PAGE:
Food (Section) Fight! is my weekly look at The Washington Post's Food section and The New York Times' Dining section with my verdict on which section had the better content for the week.
Neither section really bowled me over this week, although both had interesting stories.
The Washington Post
An ancient picture of a British chef greets me on the cover of the Food Section. It's Robert May, a 17th century British chef who published the cookbook "The Accomplished Cook or The Art & Mystery of Cookery" in 1685. The article is about the British culinary tradition, which, although unfairly derided for its Victorian blandness, has a rich history of good food that (not unlike America's) went downhill in the early 20th century due to industrialization and war shortages. Clarissa Dickson Wright's article makes a good case for better appreciation of British cuisine, which I personally have never turned my nose up at (Yorkshire pudding? Bread & butter pudding? Sticky toffee pudding? Yum!). She mentions that British cooking is in a period of real renaissance, with influences from American modernism. I wish she'd included more specific examples, as that sounds interesting.
The other story I really liked was Jim Shahin's look at smoked beer. Wow, what a cool idea. I don't think I've had a smoked beer, although many porters do tend to veer toward smoky flavor. They included a recipe for Smoked Beer and Cheddar Soup, which sounds good. I think smoked beer would also make really awesome chili. At Rodman's this afternoon I picked up Epic Brewing's Smoked & Oaked Belgian-Style Ale.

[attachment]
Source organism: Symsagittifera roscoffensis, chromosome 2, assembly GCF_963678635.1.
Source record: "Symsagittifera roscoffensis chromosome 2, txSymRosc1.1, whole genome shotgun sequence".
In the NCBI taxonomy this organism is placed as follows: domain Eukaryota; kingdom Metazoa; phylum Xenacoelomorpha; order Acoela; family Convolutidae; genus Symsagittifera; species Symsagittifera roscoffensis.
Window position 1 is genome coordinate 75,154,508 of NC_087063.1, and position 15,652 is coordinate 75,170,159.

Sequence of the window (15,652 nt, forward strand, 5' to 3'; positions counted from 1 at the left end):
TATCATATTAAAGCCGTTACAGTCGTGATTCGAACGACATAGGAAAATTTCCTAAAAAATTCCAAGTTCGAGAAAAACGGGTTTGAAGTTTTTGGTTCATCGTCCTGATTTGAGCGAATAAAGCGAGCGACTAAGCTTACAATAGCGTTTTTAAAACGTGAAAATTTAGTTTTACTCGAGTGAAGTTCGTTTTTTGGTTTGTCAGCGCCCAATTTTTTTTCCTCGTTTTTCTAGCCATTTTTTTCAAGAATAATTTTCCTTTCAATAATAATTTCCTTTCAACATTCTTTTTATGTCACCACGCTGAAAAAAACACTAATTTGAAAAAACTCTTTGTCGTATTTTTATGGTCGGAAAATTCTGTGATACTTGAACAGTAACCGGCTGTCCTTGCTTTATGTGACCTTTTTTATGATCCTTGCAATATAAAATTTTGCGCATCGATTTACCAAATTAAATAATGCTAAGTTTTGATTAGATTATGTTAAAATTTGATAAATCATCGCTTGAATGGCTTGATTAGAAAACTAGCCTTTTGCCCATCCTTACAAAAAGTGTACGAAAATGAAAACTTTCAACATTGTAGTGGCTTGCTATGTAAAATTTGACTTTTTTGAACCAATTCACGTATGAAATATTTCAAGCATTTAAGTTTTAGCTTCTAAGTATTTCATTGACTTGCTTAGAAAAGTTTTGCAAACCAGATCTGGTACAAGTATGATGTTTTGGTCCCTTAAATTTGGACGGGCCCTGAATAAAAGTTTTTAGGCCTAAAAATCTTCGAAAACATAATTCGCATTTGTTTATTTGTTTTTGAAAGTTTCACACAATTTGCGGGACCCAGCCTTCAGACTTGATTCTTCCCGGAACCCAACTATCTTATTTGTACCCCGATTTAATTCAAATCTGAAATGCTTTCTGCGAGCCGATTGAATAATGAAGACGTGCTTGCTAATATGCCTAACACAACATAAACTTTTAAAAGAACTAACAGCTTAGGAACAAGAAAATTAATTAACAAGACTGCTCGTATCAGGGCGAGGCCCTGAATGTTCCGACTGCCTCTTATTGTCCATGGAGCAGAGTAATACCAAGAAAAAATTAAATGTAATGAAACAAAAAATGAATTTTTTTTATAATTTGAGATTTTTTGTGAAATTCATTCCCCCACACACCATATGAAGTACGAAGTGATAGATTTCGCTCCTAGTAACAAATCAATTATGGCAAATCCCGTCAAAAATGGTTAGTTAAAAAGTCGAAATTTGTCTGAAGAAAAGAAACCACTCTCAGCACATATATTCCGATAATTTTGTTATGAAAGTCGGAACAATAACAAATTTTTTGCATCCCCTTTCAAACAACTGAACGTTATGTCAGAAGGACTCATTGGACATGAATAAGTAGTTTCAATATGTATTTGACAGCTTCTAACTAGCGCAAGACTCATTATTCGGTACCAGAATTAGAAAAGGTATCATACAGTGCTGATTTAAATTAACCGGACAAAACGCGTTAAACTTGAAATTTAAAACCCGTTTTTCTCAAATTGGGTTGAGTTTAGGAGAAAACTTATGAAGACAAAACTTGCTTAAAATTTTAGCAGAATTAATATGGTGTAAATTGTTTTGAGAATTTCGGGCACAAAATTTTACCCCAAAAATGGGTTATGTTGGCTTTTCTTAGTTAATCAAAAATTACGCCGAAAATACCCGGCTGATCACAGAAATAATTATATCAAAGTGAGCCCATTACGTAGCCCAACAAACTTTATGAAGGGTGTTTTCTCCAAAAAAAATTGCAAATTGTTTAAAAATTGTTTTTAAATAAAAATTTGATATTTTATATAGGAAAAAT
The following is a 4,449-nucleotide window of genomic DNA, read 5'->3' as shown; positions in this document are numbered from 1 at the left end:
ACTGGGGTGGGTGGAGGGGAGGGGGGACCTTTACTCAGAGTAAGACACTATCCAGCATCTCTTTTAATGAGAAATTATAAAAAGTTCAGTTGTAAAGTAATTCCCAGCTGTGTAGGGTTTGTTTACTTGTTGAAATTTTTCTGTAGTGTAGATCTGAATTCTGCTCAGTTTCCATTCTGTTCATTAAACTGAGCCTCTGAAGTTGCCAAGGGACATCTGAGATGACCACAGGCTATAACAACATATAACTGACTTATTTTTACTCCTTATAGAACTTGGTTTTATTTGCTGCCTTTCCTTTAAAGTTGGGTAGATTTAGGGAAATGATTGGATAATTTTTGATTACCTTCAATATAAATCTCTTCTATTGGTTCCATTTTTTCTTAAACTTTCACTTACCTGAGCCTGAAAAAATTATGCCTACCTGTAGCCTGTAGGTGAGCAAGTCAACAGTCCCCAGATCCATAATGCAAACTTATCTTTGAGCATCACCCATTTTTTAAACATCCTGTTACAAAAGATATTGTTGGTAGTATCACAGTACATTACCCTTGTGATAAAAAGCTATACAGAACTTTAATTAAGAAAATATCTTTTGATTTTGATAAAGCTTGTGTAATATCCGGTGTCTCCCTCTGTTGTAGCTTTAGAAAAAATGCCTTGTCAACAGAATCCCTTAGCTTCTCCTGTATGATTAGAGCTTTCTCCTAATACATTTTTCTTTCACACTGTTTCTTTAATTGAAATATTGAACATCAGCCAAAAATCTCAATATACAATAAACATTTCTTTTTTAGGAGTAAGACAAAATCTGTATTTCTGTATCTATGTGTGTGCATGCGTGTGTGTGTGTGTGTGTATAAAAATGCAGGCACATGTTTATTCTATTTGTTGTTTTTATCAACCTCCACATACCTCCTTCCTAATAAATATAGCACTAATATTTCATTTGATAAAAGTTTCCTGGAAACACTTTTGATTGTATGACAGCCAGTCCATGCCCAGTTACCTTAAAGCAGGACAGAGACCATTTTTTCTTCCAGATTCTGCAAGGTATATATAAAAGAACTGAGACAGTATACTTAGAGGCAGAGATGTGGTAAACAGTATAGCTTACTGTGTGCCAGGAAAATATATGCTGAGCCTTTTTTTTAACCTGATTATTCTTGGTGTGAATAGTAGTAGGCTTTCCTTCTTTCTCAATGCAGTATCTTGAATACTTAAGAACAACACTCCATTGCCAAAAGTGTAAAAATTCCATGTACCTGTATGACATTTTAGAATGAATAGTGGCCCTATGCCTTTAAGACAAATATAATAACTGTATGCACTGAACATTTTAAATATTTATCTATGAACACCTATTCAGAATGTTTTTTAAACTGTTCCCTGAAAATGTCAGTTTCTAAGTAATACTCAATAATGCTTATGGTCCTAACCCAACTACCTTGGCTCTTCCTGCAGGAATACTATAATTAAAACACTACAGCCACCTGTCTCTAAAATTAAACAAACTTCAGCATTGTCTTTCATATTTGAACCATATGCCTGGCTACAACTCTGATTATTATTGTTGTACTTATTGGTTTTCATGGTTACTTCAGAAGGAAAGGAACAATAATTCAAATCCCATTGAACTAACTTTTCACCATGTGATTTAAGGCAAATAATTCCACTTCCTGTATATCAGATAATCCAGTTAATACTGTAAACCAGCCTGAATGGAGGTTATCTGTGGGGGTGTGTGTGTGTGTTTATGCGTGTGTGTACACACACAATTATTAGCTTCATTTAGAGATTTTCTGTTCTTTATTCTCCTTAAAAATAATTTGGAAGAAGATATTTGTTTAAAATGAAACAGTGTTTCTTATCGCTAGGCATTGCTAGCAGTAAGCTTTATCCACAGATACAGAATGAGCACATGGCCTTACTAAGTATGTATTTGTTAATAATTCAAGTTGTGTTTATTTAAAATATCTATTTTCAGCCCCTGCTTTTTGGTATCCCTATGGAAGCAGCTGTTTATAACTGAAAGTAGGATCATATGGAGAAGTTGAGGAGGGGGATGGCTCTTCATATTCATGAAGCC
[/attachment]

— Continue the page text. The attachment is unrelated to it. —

The page 2 recipes both look interesting: Bonnie Benwick's Pear-Radicchio Risotto With Red Grapes and Stephanie Witt Sedgwick's Curry-Rubbed Chicken Scaloppine With Gingered Zucchini. I'm particularly interested in Bonnie's recipe, which she describes as having savory flavor despite the fruit.
The New York Times
The NYT also highlights a foreign culture's cuisine, focusing on Tibetan beef dumplings, Tsak Sha Momas, that sound really quite tasty. Julia Moskin's article talks about how the dish is actually a no-no, since Tibetans are supposed to be vegetarian (they are Buddhist), but they eat meat anyway out of necessity, since their harsh climate requires it.
I really enjoyed Pete Well's restaurant review which, playing against type, doesn't review a stuffy midtown place or so-on-the-edge-it's-about-to-fall-off Soho pop-up, but instead turns his lens toward...Shake Shack! He likes the hot dogs and really likes the shakes, but finds the burgers to be inconsistent and the fries to be a real disappointment. I haven't yet visited the D.C. outpost, but plan to do so soon.
Nice to see a story from former restaurant critic Frank Bruni, who profiles former pastry chef turned chef Alex Stupak, who just opened a Mexican restaurant in the East Village, Empellón Cocina, the sister restaurant to his West Village location, Empellón Taqueria. Stupak used to be pastry chef at Alinea, the Chicago restaurant at the forefront of modernist cuisine, but decided to take control of all aspects of the kitchen. Lastly, Melissa Clark's recipe for Sautéed Chicken With Meyer Lemon and Rosemary sounds really delicious. The accompanying article describes a quick method for making preserved lemons that I'd like to try.
It's a tough call. I enjoyed the Post's British cuisine article and can't wait to try some smoky beer. But the Tibetan dumplings, Bruni's Stupak profile, Shake Shack review and Clark's recipe pushes The Times just ahead this week.
The New York Times: 4
The Washington Post: 3